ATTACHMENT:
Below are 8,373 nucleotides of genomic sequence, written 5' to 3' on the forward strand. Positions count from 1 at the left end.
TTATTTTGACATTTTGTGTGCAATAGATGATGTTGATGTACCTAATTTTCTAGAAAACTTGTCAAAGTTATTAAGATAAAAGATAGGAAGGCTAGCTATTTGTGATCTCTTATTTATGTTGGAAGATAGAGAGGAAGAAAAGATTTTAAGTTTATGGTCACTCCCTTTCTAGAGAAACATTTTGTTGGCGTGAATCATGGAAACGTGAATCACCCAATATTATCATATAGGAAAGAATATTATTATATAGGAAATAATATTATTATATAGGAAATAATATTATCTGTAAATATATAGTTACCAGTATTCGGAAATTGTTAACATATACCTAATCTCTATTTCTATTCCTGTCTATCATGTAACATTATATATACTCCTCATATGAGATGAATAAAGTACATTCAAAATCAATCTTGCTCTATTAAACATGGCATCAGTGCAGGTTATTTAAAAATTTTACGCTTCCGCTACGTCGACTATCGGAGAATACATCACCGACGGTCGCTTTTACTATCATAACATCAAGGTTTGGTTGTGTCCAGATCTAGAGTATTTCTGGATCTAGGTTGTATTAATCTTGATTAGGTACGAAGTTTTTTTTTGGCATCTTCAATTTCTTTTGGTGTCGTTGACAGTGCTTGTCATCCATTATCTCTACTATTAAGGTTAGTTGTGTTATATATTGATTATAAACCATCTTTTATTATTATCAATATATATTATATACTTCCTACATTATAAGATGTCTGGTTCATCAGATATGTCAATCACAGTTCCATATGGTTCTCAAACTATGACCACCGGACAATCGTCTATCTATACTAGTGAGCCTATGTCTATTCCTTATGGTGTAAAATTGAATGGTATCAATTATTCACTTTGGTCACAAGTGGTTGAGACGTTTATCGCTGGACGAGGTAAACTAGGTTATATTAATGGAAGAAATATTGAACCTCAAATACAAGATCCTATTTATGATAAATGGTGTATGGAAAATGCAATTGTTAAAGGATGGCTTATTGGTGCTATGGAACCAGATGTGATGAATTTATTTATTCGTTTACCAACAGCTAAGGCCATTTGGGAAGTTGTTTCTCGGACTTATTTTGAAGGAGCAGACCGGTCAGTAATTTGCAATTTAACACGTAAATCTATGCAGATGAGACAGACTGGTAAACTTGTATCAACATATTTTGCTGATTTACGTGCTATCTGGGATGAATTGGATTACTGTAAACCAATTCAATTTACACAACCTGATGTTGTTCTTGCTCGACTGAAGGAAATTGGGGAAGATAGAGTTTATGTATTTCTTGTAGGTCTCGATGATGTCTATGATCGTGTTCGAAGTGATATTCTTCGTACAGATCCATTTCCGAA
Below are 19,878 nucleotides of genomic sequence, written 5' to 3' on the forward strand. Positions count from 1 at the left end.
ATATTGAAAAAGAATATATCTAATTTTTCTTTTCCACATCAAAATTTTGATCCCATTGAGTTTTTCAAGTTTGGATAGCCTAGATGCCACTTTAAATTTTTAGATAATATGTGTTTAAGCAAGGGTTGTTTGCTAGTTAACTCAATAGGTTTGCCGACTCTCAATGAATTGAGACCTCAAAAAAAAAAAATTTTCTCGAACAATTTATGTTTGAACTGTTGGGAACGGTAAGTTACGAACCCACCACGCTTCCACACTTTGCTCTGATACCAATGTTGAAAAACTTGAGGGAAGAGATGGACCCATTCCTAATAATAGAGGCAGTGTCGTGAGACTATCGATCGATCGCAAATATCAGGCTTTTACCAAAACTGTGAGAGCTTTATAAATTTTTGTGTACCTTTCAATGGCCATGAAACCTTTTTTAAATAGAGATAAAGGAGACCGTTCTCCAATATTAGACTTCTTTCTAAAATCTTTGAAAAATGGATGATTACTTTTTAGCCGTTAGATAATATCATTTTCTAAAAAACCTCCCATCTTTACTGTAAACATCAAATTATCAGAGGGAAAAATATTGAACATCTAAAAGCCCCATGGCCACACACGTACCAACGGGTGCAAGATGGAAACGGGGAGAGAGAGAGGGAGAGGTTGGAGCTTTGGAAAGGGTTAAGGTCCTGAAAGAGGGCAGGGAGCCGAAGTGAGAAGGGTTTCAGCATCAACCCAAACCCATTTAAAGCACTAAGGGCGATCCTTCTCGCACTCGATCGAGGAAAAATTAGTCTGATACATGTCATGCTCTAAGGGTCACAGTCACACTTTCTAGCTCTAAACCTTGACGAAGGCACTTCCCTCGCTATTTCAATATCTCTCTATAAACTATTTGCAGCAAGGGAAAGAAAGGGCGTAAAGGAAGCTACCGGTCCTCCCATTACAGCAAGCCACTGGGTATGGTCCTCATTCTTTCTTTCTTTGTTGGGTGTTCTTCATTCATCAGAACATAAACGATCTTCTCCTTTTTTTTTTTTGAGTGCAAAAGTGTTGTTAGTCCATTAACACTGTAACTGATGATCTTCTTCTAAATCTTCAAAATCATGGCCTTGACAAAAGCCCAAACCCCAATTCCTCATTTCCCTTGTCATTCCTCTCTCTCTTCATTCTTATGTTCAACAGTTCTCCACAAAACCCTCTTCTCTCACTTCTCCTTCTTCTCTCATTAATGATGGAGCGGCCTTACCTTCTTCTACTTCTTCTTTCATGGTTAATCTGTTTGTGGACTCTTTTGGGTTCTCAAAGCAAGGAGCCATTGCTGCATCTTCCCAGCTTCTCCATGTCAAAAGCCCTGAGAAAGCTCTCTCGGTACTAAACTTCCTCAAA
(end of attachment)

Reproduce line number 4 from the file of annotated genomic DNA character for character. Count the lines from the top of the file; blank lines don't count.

ATATTGAAAAAGAATATATCTAATTTTTCTTTTCCACATCAAAATTTTGATCCCATTGAGTTTTTCAAGTTTGGATAGCCTAGATGCCACTTTAAATTTTTAGATAATATGTGTTTAAGCAAGGGTTGTTTGCTAGTTAACTCAATAGGTTTGCCGACTCTCAATGAATTGAGACCTCAAAAAAAAAAAATTTTCTCGAACAATTTATGTTTGAACTGTTGGGAACGGTAAGTTACGAACCCACCACGCTTCCACACTTTGCTCTGATACCAATGTTGAAAAACTTGAGGGAAGAGATGGACCCATTCCTAATAATAGAGGCAGTGTCGTGAGACTATCGATCGATCGCAAATATCAGGCTTTTACCAAAACTGTGAGAGCTTTATAAATTTTTGTGTACCTTTCAATGGCCATGAAACCTTTTTTAAATAGAGATAAAGGAGACCGTTCTCCAATATTAGACTTCTTTCTAAAATCTTTGAAAAATGGATGATTACTTTTTAGCCGTTAGATAATATCATTTTCTAAAAAACCTCCCATCTTTACTGTAAACATCAAATTATCAGAGGGAAAAATATTGAACATCTAAAAGCCCCATGGCCACACACGTACCAACGGGTGCAAGATGGAAACGGGGAGAGAGAGAGGGAGAGGTTGGAGCTTTGGAAAGGGTTAAGGTCCTGAAAGAGGGCAGGGAGCCGAAGTGAGAAGGGTTTCAGCATCAACCCAAACCCATTTAAAGCACTAAGGGCGATCCTTCTCGCACTCGATCGAGGAAAAATTAGTCTGATACATGTCATGCTCTAAGGGTCACAGTCACACTTTCTAGCTCTAAACCTTGACGAAGGCACTTCCCTCGCTATTTCAATATCTCTCTATAAACTATTTGCAGCAAGGGAAAGAAAGGGCGTAAAGGAAGCTACCGGTCCTCCCATTACAGCAAGCCACTGGGTATGGTCCTCATTCTTTCTTTCTTTGTTGGGTGTTCTTCATTCATCAGAACATAAACGATCTTCTCCTTTTTTTTTTTTGAGTGCAAAAGTGTTGTTAGTCCATTAACACTGTAACTGATGATCTTCTTCTAAATCTTCAAAATCATGGCCTTGACAAAAGCCCAAACCCCAATTCCTCATTTCCCTTGTCATTCCTCTCTCTCTTCATTCTTATGTTCAACAGTTCTCCACAAAACCCTCTTCTCTCACTTCTCCTTCTTCTCTCATTAATGATGGAGCGGCCTTACCTTCTTCTACTTCTTCTTTCATGGTTAATCTGTTTGTGGACTCTTTTGGGTTCTCAAAGCAAGGAGCCATTGCTGCATCTTCCCAGCTTCTCCATGTCAAAAGCCCTGAGAAAGCTCTCTCGGTACTAAACTTCCTCAAA